This is a tough one – what are the flowers that start with Q? While they may not roll off the tongue right away, there are approximately 11 flowers that begin with the letter Q, nine of which begin with the word “queen,” implying majesty and elegance.
In this article, I’ll provide you with brief overviews and interesting facts about 11 striking flowers that start with Q to spark your interest and, perhaps, add to your garden, so be sure to stick around!
Quaker Ladies, also known as Houstonia caerulea and Azure Bluet, are eastern Canadian and North American wildflowers that thrive in moist, acidic, shady environments. They grow naturally in prairies, upland streams, savannas, and woodland paths.
These evergreen perennials produce tiny pale blue flowers with yellow centers. The flowers grow in clusters at the tips of the stems and bloom from spring to early summer.
Quaker Ladies are one of the most well-known flowers for attracting a ton of pollinators, including small butterflies, Little Carpenter bees, Green Metallic bees, and Meadow Fritillary butterflies.
If you ever decide to build a rock garden, Quaker Ladies are a great flowering choice. Not only will they thrive in such conditions, but their pale blue color will also add tranquility to your garden.
Quamash, also known as Camas or Camassia, is a genus of perennial bulbs in the Lily family native to the western United States. Native Americans gathered and used this plant for medicinal and food purposes, earning it the names “Camas” or “Quamash,” meaning “sweet.”
Their flowers usually bloom from spring to summer and have a magical fairy-like appearance. They’re a striking star shape with six blue, purple, or white petals with long yellow stamens in the center.
Quamash isn’t fussy about soil pH, but it does prefer moist, well-drained soil. It can grow in either full or partial sun, so you can use it to make a beautiful flower bed or to add color to your indoor space.
It’s worth mentioning that Quamash plants are often confused with Death Camas, a similar plant with highly poisonous bulbs that grow in the same habitat.
Daucus carota is a summer biennial wildflower in the carrot family. In North America, these flowers are known as Queen Anne’s Lace after Anne, Queen of Great Britain, and her great grandmother, Anne of Denmark.
Queen Anne’s Lace has other common names, including Bishop’s Lace, Bird’s Nest, and Wild Carrot.
Regardless of its name, Queen Anne’s Lace produces a flattened lacy cluster of tiny white blooms that can add elegance to any space.
Unfortunately, Queen Anne’s Lace can be invasive from its second year of growth. That’s why many garden owners recommend against it.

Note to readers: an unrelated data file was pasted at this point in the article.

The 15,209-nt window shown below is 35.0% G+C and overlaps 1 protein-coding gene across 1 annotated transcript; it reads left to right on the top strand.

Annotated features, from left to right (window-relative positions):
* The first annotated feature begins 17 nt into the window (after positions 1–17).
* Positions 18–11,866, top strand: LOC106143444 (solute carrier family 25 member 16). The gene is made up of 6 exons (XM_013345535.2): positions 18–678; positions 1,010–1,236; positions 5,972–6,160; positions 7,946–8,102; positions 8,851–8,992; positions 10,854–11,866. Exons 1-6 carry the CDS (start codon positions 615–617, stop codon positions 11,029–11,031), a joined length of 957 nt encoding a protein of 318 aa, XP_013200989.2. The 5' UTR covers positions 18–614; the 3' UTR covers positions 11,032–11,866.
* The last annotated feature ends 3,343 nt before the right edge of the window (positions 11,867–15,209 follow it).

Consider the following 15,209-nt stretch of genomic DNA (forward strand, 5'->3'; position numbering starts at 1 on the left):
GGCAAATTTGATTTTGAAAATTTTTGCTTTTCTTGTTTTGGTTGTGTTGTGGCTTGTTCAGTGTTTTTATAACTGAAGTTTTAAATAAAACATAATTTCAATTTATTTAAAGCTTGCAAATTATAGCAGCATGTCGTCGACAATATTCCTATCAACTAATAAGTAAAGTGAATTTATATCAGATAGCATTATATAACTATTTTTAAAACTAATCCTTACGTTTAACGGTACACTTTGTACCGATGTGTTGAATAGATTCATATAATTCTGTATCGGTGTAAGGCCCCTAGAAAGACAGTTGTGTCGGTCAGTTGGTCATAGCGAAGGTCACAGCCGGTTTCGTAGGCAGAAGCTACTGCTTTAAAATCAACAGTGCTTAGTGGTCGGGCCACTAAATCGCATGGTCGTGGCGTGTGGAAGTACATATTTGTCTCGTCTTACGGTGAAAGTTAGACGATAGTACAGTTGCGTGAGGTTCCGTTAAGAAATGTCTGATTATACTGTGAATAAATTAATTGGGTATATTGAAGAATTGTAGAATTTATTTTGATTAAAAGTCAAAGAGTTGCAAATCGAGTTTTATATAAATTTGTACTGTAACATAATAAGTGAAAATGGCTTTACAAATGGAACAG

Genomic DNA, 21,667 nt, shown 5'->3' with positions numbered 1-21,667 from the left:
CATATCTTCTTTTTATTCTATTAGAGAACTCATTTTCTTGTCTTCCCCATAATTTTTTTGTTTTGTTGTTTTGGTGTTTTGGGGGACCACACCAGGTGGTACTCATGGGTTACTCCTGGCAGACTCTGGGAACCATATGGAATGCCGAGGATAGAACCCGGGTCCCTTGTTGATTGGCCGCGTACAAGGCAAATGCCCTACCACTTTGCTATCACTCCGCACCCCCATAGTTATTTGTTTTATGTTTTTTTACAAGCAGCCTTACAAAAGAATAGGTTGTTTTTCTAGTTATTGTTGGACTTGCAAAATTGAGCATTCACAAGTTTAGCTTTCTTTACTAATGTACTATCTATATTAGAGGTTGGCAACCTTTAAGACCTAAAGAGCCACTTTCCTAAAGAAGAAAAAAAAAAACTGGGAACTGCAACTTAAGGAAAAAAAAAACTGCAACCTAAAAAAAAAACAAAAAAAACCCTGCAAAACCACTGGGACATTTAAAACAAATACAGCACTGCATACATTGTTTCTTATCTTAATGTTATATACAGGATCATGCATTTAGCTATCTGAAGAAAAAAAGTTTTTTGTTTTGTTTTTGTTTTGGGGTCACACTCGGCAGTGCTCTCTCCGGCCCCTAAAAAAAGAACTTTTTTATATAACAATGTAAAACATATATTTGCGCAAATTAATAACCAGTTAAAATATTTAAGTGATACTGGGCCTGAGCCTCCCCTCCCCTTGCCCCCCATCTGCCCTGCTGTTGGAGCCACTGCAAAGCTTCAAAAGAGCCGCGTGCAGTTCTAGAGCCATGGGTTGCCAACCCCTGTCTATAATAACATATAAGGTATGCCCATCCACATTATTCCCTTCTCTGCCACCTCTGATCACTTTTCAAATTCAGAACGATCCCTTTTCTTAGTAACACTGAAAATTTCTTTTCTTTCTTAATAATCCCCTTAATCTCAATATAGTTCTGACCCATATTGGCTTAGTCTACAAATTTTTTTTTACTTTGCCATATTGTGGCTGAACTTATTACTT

Queen of Orchids, more commonly known as Cattleya, is a genus of epiphyte orchids that are native to tropical America where they thrive in warm, humid environments.
Even though there are over 10,000 orchid species in the tropics, the Queen of Orchids is one of the most recognizable species. The Queen of Orchids is the largest orchid in the world and grows unique flowers that come in a variety of colors.
Queen of Orchid flowers are showy and the epitome of floral beauty. They’re probably what you think of when you hear the word “orchid.”
The petals are vivid purple, pink, white, yellow, red, and blue. They’re also fragrant and look pretty in any setting, making them ideal for indoor spaces.
The Queen of Sheba, botanically known as Thelymitra speciosa, is, like the Queen of Sheba, extremely special and rare. It only grows in the southwest of Western Australia.
It belongs to a group of orchids called the Sun Orchids in the Orchid family because their flowers only open on warm, sunny days. That said, Sheba is unlike any other species, which is why it’s often referred to as the Orchid family’s Holy Grail.
The rarity of Queen of Sheba isn’t the only reason the plant is so highly regarded. The flowers are simply otherworldly, from their appearance to their colors.
When Queen of Sheba flowers open, the petals are vibrant purple, blue, or pink with darker spots. Some cultivars have reddish edges and yellow margins. A few bright yellow sepals adorn the center.
Queen of the Prairie, also called Meadowsweet, is a tall and magnificent perennial wildflower that produces cotton candy clusters of pink or white flowers from mid to late summer. Sometimes, the variety that produces white flowers is called Queen of the Meadow.